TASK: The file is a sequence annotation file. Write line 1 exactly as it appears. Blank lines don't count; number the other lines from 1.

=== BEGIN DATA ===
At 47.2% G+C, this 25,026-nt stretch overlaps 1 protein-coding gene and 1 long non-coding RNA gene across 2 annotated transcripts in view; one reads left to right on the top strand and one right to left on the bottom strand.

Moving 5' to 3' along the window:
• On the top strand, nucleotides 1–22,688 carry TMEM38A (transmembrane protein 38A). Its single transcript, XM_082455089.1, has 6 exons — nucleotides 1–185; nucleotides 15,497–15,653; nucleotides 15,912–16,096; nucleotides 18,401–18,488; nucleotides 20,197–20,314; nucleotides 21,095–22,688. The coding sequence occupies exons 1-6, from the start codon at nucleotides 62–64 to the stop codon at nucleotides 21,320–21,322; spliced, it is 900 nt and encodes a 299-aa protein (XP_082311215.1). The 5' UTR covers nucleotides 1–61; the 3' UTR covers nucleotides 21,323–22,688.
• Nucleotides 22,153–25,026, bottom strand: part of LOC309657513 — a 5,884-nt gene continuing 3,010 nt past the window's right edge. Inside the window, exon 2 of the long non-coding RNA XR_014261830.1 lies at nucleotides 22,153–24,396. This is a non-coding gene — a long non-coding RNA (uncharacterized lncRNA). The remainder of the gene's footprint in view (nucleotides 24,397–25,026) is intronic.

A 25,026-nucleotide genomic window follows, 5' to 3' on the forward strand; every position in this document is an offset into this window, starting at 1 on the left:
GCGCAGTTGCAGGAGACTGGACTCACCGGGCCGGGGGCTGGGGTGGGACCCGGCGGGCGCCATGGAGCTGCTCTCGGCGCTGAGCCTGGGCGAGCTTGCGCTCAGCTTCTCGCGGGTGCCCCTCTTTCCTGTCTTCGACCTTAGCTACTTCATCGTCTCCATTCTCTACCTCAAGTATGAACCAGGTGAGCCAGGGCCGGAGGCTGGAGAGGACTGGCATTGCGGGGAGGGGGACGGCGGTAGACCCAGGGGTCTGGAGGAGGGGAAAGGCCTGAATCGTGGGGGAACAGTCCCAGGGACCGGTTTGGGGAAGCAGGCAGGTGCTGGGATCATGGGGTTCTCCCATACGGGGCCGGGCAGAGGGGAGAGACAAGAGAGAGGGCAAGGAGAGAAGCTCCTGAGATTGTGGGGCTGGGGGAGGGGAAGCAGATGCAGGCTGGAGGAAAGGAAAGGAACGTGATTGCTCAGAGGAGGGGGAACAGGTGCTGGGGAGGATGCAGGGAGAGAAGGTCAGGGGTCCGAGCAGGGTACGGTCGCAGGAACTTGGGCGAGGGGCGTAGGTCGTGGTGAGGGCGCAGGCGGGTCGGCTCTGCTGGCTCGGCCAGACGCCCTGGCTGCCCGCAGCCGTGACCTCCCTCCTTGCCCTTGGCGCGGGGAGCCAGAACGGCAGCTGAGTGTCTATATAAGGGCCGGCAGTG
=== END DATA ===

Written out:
At 47.2% G+C, this 25,026-nt stretch overlaps 1 protein-coding gene and 1 long non-coding RNA gene across 2 annotated transcripts in view; one reads left to right on the top strand and one right to left on the bottom strand.